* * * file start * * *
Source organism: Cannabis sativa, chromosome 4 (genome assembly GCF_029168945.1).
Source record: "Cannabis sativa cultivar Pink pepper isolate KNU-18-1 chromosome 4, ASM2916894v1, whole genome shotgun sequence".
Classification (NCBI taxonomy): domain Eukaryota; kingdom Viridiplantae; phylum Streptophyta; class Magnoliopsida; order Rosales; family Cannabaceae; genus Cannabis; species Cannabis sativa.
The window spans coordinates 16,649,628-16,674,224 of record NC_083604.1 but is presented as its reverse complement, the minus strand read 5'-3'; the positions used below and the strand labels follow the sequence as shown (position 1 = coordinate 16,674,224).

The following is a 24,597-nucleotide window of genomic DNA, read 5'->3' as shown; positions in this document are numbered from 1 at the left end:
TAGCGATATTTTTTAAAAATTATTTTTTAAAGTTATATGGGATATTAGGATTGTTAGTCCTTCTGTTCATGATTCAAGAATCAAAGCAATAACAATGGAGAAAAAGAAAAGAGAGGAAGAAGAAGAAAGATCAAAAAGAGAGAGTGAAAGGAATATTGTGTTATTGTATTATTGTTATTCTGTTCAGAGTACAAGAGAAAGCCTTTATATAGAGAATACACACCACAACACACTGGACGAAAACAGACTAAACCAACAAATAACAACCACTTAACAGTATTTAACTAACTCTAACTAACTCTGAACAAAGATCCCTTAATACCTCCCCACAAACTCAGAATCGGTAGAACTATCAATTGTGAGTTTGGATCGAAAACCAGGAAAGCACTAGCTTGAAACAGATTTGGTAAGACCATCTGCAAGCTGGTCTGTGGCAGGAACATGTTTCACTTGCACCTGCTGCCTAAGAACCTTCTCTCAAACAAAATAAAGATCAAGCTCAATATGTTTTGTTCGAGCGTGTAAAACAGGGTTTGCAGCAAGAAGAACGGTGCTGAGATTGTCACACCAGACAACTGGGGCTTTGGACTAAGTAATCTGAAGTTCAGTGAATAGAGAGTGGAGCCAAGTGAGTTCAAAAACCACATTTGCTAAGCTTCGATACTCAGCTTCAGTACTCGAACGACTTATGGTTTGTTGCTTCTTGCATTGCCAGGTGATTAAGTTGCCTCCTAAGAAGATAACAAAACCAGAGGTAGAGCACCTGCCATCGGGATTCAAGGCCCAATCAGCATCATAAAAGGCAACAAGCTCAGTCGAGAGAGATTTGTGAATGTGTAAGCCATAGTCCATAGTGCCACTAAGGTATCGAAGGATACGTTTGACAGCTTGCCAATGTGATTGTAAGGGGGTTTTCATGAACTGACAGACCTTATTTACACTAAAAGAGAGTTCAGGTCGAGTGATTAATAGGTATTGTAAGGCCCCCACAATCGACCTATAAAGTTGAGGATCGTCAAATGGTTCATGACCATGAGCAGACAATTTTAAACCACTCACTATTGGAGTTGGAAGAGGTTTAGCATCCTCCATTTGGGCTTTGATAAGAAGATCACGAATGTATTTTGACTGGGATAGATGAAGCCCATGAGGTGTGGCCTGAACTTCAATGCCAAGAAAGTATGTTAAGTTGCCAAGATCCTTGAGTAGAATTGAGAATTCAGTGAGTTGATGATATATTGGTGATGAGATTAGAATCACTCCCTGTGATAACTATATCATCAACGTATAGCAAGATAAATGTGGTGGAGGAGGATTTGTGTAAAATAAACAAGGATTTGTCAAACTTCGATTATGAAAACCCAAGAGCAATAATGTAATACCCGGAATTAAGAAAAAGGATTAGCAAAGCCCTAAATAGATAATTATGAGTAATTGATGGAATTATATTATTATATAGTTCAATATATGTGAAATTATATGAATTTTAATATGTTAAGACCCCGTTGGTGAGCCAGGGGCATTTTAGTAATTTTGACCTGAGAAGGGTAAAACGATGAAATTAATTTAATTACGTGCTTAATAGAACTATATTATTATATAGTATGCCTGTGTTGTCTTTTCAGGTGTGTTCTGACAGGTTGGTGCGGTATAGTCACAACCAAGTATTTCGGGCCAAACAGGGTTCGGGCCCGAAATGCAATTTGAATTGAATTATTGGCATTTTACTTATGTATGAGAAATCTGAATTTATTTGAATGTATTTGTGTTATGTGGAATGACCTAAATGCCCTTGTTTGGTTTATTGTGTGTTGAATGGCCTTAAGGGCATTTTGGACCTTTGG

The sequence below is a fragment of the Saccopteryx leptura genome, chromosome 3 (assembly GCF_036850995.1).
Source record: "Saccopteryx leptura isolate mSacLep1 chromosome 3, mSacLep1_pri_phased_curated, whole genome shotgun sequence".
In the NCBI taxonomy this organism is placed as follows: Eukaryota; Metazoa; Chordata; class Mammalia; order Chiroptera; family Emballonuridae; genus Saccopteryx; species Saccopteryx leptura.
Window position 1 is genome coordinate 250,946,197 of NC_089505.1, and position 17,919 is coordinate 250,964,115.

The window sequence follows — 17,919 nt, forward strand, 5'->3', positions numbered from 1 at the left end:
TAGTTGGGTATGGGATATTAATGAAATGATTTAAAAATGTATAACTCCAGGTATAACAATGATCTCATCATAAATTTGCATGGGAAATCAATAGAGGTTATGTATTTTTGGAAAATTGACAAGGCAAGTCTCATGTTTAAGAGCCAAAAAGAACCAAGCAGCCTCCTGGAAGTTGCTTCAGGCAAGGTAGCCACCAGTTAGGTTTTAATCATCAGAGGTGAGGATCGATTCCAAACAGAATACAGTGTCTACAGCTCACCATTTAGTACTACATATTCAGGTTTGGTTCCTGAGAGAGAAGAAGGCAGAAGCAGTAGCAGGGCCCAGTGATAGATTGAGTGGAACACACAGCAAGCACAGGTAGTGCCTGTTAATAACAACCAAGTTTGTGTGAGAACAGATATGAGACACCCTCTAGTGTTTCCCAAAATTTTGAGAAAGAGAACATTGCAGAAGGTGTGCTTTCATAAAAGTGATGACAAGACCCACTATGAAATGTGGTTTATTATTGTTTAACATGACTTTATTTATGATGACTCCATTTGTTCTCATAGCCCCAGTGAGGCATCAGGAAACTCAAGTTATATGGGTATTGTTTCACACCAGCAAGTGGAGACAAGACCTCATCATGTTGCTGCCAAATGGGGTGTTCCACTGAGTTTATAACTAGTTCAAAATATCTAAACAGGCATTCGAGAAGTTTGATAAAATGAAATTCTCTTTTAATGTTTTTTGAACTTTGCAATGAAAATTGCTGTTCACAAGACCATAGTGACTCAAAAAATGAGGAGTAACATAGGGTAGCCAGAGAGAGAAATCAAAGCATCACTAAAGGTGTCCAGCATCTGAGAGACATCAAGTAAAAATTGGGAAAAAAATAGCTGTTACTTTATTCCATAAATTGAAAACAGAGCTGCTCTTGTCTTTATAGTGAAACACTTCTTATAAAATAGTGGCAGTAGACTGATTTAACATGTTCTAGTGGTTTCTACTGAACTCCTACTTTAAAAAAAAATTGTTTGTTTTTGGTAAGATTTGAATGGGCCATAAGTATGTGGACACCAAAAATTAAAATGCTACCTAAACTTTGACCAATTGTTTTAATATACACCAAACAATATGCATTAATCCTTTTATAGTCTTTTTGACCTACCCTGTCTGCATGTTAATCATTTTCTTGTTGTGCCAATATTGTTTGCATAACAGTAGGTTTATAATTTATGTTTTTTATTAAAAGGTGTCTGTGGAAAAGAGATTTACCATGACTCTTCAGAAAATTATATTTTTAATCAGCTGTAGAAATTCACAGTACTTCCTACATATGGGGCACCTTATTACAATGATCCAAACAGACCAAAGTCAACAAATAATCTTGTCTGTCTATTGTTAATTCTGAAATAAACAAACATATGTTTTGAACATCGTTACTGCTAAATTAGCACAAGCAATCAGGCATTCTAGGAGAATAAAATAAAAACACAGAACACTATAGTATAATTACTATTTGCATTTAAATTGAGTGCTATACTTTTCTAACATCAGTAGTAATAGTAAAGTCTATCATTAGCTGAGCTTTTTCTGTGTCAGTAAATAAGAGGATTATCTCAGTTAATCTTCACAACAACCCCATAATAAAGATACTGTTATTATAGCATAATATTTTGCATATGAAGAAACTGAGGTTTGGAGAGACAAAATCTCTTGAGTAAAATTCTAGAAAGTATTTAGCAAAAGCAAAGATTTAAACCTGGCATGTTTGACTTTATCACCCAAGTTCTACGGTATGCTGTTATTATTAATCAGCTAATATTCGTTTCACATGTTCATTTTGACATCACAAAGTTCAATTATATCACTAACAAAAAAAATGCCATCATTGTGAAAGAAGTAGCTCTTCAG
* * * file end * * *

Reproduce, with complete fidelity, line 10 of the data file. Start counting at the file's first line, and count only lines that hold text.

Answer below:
Window position 1 is genome coordinate 250,946,197 of NC_089505.1, and position 17,919 is coordinate 250,964,115.